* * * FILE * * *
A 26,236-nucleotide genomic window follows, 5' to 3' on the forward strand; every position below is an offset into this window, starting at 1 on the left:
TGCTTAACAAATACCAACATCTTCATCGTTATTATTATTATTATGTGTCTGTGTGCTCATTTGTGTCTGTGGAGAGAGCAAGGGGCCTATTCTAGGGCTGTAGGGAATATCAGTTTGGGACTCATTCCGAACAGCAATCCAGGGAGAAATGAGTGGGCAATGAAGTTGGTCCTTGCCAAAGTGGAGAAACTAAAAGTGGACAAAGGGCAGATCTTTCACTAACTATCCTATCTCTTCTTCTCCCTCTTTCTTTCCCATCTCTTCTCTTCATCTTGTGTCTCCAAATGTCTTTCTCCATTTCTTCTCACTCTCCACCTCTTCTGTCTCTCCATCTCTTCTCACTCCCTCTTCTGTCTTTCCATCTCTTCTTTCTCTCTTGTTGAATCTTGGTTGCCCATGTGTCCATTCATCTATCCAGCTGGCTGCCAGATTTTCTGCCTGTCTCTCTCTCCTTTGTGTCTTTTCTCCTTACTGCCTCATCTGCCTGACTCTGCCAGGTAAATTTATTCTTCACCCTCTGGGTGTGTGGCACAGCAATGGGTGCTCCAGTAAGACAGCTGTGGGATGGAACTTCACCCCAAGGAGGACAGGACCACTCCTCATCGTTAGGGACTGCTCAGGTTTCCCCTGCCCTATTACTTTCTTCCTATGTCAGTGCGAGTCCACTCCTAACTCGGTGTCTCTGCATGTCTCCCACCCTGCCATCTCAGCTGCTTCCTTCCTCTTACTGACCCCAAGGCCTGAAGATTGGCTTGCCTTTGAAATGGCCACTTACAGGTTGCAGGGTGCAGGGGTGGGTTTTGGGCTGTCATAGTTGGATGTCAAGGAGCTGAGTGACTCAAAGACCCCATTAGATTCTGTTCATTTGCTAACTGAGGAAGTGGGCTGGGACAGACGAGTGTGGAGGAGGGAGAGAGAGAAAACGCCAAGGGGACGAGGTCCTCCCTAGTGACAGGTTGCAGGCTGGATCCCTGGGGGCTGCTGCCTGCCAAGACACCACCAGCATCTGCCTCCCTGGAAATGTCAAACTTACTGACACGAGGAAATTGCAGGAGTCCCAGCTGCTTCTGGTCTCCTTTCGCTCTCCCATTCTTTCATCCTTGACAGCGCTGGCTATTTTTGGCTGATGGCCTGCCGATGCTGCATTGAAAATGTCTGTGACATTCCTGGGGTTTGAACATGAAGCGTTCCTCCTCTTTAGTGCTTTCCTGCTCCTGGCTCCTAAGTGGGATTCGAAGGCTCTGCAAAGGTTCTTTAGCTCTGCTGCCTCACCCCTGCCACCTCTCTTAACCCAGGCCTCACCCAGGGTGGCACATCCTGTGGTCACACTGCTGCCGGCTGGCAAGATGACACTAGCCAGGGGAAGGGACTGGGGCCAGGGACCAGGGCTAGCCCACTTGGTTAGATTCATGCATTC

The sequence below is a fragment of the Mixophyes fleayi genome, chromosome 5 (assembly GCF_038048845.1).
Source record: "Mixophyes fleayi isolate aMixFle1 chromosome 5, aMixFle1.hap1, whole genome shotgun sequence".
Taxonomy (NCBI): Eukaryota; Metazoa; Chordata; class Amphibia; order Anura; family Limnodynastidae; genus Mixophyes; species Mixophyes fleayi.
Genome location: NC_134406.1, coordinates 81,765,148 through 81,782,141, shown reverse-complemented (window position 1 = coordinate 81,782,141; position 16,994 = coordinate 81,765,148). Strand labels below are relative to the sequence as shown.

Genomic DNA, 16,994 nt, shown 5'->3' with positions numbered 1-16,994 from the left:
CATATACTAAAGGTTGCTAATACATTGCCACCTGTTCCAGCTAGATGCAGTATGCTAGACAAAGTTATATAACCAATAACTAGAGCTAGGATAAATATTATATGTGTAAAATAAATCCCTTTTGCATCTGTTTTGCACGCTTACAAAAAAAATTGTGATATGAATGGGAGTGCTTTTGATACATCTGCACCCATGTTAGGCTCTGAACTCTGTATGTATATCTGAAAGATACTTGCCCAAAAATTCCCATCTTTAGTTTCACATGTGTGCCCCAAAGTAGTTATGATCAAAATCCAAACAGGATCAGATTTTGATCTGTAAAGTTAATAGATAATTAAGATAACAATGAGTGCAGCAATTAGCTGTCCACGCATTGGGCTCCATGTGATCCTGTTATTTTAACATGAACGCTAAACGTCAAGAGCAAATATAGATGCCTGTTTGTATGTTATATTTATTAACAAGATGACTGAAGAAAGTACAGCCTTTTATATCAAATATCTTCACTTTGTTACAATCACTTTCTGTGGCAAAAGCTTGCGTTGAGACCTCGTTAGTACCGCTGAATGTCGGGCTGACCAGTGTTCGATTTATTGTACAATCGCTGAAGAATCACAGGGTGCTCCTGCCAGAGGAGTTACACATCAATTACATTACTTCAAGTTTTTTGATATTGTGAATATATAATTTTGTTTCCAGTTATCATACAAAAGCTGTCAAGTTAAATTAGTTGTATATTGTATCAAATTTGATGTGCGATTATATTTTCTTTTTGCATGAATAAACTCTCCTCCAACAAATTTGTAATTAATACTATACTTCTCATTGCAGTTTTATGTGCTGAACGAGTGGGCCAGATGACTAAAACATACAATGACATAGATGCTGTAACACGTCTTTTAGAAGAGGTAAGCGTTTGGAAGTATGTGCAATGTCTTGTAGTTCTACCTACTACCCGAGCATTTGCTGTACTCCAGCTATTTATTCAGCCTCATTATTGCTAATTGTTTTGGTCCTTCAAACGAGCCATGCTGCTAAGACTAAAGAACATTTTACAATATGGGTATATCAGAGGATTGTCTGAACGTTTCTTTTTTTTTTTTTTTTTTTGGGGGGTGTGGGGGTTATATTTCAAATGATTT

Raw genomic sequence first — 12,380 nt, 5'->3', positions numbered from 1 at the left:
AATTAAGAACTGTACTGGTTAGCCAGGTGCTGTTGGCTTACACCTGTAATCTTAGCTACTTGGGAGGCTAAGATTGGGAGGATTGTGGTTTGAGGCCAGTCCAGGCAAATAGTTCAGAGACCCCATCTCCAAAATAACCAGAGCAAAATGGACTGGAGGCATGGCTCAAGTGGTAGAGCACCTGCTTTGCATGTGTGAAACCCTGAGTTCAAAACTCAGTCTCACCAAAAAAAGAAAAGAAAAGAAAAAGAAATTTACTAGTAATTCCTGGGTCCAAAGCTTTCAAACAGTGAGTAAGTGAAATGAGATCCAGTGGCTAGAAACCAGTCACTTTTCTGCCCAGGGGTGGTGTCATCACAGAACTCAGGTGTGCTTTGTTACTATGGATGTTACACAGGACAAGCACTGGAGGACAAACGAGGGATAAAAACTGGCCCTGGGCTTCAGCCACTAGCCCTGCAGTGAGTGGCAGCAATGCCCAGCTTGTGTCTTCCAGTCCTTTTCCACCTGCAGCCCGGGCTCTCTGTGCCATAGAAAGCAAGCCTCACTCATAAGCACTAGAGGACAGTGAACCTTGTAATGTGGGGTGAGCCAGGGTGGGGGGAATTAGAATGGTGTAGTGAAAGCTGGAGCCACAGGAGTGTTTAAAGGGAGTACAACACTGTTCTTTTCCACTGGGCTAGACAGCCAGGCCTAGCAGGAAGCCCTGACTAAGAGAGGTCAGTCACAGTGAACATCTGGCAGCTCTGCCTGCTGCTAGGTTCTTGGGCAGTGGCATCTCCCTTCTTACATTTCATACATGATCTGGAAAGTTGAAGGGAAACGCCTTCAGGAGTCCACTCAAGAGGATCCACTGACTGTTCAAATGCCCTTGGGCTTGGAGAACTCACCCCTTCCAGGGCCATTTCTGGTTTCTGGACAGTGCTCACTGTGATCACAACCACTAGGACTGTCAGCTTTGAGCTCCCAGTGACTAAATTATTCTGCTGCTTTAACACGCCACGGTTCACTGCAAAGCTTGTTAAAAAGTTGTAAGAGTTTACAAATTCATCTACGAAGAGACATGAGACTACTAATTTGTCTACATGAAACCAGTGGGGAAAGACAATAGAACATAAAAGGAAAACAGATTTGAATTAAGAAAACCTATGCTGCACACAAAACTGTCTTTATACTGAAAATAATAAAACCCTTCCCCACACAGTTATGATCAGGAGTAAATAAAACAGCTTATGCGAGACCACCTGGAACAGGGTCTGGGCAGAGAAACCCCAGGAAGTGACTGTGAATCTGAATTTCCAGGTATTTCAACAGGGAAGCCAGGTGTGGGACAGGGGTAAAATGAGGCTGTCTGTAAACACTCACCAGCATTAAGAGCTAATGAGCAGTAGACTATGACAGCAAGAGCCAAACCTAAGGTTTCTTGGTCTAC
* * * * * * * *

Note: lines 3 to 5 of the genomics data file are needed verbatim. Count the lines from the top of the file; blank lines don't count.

The sequence below is a fragment of the Mixophyes fleayi genome, chromosome 5 (assembly GCF_038048845.1).
Source record: "Mixophyes fleayi isolate aMixFle1 chromosome 5, aMixFle1.hap1, whole genome shotgun sequence".
Taxonomy (NCBI): Eukaryota; Metazoa; Chordata; class Amphibia; order Anura; family Limnodynastidae; genus Mixophyes; species Mixophyes fleayi.